Organic Matter

Why you should be drinking organic wine

Over the recent years, organic and ecological wines have been gaining in popularity all over the world. More and more wineries are producing them, yet they still remain a minority, and it’s not easy to find good ones.

There are different usage and regulations for the term “organic,” which vary depending on the country you consult, which makes it difficult to understand what organic and biodynamic wines are all about. In a nutshell, for a wine to be labelled “organic” it has to be made from at least 95 percent organically grown grapes; both US and the European Union require that just 95 percent of the product is organic in order to award it organic status.

But what does organic mean? It means that the ingredients used to produce the wines are grown without the use of artificial pesticides, synthetic fertilizers, sewage sludge, genetically-modified organisms or ionizing radiation. If you believe that organic means chemical free, you are incorrect. Some chemicals are allowed, albeit in small quantities, if there are no acceptable substitutes and if the chemical is considered safe.

Likewise, organic wine may not have been produced using sustainable techniques, which are methods of producing wine that respect nature and leave the vineyards in the same state or in better condition for future generations.

Biodynamic/ecological viticulture is essentially organic viticulture with the addition of some practices that look specifically at the ecosystem. Some of these techniques include surveying the alignment of the planets and the phases of the moon for planting, harvesting, etc.

There are nine special preparations that are fundamental to biodynamic viticulture, including treating plants, animals and crops as a single interconnected system. Disease and insect control are addressed through botanical species diversity, predator habitat, balanced crop nutrition, and attention to light penetration and airflow. Weed control emphasizes prevention, which includes timing of planting, mulching, plus identifying and avoiding the spread of invasive weed species.

Either of these practices, which are similar but different, have the common goal of respecting the environment and delivering a wine as natural and free of chemicals as possible. But how does this matter to you and the taste of the wine?

If you have not tried organic wines for a while, (admittedly, in the past they used to be dreadful), I encourage you to give them another try. Nowadays, they are gorgeous and obviously healthy. A good example of this is Aroa Jauna, from Bodegas Aroa in the North of Spain, a tiny winery producing only organic wines, winners of many accolades and offering great value for money.

Avoiding pesticides and working naturally with pests makes a huge difference: Hacienda Lopez de Haro wines in Rioja plant roses at the front and back of each row of vines as they know that pests will attack roses first. This is just one example of a more delicate, natural way to work around problems, rather than simply spraying with chemicals to “prevent.”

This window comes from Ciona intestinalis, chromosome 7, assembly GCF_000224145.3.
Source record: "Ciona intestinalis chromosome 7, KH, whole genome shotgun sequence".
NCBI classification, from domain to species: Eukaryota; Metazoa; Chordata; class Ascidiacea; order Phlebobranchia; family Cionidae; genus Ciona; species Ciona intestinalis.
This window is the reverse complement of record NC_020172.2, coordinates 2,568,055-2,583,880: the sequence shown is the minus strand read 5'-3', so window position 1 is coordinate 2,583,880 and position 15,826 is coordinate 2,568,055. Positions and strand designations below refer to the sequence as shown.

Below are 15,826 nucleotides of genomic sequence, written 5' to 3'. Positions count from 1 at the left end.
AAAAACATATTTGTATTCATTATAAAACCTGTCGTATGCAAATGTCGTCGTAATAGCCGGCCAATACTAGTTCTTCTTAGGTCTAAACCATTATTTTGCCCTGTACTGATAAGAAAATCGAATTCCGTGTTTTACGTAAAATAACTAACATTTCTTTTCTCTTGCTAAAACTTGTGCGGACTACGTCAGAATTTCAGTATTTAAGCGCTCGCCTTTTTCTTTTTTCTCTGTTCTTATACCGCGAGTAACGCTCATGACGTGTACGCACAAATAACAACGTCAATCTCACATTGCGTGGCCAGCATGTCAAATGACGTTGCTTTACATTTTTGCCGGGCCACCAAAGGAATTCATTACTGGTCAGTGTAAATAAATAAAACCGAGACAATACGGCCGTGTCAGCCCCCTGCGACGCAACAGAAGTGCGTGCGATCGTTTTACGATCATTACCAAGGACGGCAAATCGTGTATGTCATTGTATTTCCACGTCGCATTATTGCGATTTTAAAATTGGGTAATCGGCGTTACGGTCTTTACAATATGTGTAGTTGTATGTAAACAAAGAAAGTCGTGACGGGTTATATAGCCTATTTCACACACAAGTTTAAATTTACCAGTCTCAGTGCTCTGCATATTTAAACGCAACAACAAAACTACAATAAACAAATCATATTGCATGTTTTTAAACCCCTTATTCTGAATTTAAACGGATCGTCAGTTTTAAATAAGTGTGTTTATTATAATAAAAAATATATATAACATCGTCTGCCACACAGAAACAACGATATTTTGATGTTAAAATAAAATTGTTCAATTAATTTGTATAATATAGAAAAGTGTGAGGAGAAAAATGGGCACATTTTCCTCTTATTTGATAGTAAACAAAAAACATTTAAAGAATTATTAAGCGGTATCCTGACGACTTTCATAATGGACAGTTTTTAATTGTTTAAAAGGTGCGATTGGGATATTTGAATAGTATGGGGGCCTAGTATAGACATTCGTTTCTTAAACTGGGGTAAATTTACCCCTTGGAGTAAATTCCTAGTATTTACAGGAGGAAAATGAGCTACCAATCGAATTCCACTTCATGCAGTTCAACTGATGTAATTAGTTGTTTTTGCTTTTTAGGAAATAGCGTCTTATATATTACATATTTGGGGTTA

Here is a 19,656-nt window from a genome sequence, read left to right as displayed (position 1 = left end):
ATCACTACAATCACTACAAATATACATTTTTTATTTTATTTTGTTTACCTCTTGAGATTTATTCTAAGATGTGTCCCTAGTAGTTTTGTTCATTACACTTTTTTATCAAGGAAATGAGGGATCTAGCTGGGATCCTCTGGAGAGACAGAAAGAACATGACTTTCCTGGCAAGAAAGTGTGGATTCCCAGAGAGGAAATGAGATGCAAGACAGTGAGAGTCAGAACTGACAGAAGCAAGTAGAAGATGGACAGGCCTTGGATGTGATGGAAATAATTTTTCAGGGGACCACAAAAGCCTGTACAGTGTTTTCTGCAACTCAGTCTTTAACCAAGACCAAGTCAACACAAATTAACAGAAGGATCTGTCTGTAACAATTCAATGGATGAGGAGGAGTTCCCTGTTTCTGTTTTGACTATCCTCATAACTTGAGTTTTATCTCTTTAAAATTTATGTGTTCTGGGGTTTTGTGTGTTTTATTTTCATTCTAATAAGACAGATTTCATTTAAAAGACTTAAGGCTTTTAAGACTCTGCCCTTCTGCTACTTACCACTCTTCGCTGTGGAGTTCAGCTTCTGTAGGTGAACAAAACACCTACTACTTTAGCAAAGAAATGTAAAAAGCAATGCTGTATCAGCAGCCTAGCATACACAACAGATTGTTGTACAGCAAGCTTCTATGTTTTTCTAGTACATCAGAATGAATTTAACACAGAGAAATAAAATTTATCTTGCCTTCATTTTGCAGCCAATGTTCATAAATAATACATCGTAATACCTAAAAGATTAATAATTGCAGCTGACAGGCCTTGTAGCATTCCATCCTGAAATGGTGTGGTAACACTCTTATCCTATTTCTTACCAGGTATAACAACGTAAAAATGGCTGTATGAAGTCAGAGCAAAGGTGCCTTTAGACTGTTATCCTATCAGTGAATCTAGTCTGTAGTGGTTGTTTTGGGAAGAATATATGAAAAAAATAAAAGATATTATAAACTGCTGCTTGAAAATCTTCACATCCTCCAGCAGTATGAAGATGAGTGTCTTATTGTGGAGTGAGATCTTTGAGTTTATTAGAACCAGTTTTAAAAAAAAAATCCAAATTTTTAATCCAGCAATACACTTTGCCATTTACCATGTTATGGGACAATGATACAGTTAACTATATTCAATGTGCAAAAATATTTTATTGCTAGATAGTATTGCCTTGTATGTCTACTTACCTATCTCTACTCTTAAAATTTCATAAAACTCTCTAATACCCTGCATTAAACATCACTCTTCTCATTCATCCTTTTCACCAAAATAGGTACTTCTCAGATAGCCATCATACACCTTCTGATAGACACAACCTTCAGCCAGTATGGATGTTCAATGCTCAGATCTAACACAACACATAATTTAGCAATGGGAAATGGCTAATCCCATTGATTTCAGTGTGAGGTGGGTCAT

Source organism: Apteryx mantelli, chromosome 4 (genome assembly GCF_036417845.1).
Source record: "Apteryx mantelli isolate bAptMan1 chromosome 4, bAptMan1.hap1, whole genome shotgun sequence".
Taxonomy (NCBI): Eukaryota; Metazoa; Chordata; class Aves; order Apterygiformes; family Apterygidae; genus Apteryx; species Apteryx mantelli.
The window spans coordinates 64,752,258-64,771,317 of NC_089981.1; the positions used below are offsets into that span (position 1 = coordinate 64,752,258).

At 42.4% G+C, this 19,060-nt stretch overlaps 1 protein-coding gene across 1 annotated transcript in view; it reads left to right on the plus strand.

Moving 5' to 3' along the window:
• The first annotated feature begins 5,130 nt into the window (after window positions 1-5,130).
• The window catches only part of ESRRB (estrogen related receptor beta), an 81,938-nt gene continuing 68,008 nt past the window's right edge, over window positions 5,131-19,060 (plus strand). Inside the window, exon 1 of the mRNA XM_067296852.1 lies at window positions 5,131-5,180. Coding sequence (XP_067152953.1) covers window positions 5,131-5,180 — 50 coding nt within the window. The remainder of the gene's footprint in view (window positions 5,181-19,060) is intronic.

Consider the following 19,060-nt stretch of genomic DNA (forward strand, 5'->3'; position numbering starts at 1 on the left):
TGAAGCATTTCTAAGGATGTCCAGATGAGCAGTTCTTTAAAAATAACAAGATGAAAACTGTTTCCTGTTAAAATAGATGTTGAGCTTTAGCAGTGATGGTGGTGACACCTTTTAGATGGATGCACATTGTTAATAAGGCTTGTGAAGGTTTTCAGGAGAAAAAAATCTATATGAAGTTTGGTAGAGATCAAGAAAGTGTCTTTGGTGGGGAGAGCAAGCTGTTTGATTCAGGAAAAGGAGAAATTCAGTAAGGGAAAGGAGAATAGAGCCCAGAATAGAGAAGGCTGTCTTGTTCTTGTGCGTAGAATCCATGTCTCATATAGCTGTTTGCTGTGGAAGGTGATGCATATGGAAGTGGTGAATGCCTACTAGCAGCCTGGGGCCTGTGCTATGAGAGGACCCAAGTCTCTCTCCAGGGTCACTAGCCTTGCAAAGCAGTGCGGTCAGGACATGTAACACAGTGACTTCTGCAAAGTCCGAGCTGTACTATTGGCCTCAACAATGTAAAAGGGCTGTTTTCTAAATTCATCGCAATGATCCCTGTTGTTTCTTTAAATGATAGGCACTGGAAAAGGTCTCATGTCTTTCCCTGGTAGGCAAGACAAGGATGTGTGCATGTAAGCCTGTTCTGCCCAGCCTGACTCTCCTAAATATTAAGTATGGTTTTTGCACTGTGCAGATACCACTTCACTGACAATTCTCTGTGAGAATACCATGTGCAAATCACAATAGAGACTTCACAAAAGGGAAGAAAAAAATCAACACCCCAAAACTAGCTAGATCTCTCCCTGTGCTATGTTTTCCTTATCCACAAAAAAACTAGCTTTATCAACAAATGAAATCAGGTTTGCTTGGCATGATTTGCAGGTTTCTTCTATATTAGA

But perhaps the best reason to try organic wines is that due to the almost complete lack of chemicals and reduced use of sulphites, you can drink more with less powerful hangovers!

BIO: Alfredo de la Casa has been organizing wine tastings for over 20 years and has published three wine books, including the Gourmand award winner for best wine education book. You can reach him at

Share this story, choose your platform!

Share on facebook
Share on twitter
Share on pinterest
Share on tumblr
Share on google
Share on linkedin
Share on reddit
Share on vk
Share on email
About the author:

Leave a Comment

Delightful Coffee Shops in D7

Text by Marco Bouwer Ho Chi Minh City does not take a step back for any city when it comes to coffee culture. It is home to thousands of independent coffee shops, which is a treat if you’re used to a city overran by the big international coffee brands. There’s adventure in discovering unique little

Read More »

Behind the Label

Is French wine about to hit bottom? France has the worldwide reputation for producing the best, and usually, the most expensive wines in the world. The five first growths of Bordeaux, also known as the Grand Crus, even though they are mass produced in the hundreds of thousands of bottles, easily reach astronomic prices around

Read More »

From a Virtual Restaurant to your Dining Table

No longer must restaurateurs rent space for a dining room to serve diners, Oi speaks to Rukmini Makkar about her new business What inspired you to start FEURO, and what does ” FEURO ” mean? Saigon is a vibrant melting pot of cultures, and has a wide array of delicious cuisines to offer, the founders

Read More »

Eat More Vegetables

Exploring Vietnam’s best vegetarian ingredients For many, Vietnam is a paradise for vegetarians of all kinds. Restaurants roll out a vegetarian menu for the first and 15th of every month for those looking for a bit of soul purification. Home cooks revel in a huge assortment of fruits and vegetables, changing with the season. And

Read More »

A Good Rose Is Good

Rosé rules. There are no ifs, ands, or buts about it. Rosé wines are some of the most undervalued wines in the world. There are no particular reasons for this other than perhaps ignorance and misunderstanding them. In Asia, rosé wines are considered bad because “they are made from the bad red and white wines

Read More »

Chinese Comfort Food

Longstanding establishment Café Central opens a new location in District 5 Among Saigon’s most prominent food & beverage groups, WMC has long been known for its range of restaurant styles and signature menus that are always designed to appeal to broad tastes in dining. This year, the group has launched its latest venue by returning

Read More »